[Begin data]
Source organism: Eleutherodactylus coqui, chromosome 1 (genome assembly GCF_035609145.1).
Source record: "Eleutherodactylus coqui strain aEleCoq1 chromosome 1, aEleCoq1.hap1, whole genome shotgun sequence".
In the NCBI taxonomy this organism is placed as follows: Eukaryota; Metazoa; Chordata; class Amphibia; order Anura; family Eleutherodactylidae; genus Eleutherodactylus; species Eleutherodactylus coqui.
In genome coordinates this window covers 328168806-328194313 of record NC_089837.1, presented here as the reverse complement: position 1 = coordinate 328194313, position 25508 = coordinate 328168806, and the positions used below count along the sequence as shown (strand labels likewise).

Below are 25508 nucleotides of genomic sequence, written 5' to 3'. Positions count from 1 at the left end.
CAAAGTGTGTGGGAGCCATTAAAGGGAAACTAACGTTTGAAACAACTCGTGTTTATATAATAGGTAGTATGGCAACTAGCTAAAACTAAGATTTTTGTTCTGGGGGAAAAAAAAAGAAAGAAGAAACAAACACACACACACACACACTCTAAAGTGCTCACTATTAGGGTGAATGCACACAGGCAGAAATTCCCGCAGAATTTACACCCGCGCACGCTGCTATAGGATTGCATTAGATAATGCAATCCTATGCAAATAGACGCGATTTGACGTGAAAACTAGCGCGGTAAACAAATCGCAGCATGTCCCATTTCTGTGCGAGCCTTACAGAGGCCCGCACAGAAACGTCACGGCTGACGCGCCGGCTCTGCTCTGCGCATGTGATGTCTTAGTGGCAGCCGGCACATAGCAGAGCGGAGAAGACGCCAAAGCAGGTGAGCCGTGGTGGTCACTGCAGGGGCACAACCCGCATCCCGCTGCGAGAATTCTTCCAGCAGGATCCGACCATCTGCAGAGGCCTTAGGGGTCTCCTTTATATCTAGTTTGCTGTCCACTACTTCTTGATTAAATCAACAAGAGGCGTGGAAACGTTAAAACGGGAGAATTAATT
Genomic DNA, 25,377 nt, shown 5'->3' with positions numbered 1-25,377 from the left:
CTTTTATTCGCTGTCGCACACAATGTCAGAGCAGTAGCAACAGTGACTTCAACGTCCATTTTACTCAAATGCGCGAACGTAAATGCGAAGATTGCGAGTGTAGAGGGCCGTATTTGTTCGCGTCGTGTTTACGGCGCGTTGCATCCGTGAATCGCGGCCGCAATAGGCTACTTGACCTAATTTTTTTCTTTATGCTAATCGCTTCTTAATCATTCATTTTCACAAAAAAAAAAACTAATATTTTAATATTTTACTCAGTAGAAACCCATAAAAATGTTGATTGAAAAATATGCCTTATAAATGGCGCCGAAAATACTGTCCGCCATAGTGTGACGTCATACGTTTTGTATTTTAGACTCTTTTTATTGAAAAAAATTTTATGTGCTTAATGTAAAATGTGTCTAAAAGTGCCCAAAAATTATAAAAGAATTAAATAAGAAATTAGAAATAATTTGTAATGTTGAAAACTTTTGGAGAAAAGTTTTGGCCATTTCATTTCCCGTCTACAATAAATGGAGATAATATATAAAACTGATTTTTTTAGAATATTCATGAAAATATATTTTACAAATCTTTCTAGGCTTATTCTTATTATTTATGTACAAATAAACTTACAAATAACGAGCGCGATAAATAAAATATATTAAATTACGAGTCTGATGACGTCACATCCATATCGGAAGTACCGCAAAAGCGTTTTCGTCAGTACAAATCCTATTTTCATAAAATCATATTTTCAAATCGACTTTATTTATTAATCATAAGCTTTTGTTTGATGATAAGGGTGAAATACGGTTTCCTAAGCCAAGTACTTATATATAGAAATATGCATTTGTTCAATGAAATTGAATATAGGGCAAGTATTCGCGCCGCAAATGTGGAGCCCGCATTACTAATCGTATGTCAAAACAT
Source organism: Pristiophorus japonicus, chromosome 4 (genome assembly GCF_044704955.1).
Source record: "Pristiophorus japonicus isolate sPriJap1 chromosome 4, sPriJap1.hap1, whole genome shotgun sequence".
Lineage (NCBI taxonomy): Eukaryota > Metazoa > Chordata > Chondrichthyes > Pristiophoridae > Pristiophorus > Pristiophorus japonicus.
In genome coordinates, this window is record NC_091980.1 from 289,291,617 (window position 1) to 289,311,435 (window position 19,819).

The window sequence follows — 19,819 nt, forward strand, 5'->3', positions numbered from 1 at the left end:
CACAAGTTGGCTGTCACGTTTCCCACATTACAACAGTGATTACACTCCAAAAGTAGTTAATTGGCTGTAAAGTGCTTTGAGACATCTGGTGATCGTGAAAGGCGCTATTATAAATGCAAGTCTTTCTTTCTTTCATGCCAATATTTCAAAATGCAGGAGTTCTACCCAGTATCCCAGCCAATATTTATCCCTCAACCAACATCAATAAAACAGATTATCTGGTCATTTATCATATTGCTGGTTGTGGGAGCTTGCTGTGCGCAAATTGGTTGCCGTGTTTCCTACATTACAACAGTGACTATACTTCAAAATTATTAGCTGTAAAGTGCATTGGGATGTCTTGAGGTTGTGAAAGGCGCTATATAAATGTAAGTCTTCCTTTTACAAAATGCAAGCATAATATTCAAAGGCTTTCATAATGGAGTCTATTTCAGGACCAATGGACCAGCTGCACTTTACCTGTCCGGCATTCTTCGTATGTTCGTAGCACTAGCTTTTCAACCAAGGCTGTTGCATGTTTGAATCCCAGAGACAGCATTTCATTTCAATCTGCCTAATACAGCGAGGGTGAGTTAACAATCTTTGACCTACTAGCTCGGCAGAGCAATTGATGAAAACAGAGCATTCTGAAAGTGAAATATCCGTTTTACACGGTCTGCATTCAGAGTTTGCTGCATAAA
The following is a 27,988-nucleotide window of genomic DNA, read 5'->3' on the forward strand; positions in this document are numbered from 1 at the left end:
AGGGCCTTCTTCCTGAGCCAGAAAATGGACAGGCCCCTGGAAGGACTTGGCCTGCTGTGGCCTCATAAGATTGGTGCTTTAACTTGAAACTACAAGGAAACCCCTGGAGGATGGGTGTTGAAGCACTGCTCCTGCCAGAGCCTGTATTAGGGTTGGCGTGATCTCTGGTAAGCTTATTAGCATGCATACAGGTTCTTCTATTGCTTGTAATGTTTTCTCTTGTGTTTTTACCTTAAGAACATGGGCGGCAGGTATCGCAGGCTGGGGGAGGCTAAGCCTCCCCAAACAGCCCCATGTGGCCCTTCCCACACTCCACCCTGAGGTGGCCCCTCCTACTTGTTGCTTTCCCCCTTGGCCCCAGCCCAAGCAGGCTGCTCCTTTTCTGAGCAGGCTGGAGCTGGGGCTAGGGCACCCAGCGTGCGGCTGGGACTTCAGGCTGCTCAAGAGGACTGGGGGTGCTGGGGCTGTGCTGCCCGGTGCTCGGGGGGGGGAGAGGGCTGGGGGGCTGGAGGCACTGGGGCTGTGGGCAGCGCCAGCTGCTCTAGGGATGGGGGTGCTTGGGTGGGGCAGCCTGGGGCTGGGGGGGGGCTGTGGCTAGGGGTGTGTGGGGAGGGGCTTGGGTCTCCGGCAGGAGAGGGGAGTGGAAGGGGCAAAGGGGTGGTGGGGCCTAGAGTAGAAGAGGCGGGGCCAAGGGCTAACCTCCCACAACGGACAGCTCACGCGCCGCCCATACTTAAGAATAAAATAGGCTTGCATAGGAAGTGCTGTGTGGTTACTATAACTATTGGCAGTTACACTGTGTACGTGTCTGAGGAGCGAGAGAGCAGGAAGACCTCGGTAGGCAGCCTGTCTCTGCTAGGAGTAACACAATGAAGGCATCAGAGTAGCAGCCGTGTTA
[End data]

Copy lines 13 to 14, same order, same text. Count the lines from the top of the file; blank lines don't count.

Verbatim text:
The window sequence follows — 19,819 nt, forward strand, 5'->3', positions numbered from 1 at the left end:
CACAAGTTGGCTGTCACGTTTCCCACATTACAACAGTGATTACACTCCAAAAGTAGTTAATTGGCTGTAAAGTGCTTTGAGACATCTGGTGATCGTGAAAGGCGCTATTATAAATGCAAGTCTTTCTTTCTTTCATGCCAATATTTCAAAATGCAGGAGTTCTACCCAGTATCCCAGCCAATATTTATCCCTCAACCAACATCAATAAAACAGATTATCTGGTCATTTATCATATTGCTGGTTGTGGGAGCTTGCTGTGCGCAAATTGGTTGCCGTGTTTCCTACATTACAACAGTGACTATACTTCAAAATTATTAGCTGTAAAGTGCATTGGGATGTCTTGAGGTTGTGAAAGGCGCTATATAAATGTAAGTCTTCCTTTTACAAAATGCAAGCATAATATTCAAAGGCTTTCATAATGGAGTCTATTTCAGGACCAATGGACCAGCTGCACTTTACCTGTCCGGCATTCTTCGTATGTTCGTAGCACTAGCTTTTCAACCAAGGCTGTTGCATGTTTGAATCCCAGAGACAGCATTTCATTTCAATCTGCCTAATACAGCGAGGGTGAGTTAACAATCTTTGACCTACTAGCTCGGCAGAGCAATTGATGAAAACAGAGCATTCTGAAAGTGAAATATCCGTTTTACACGGTCTGCATTCAGAGTTTGCTGCATAAA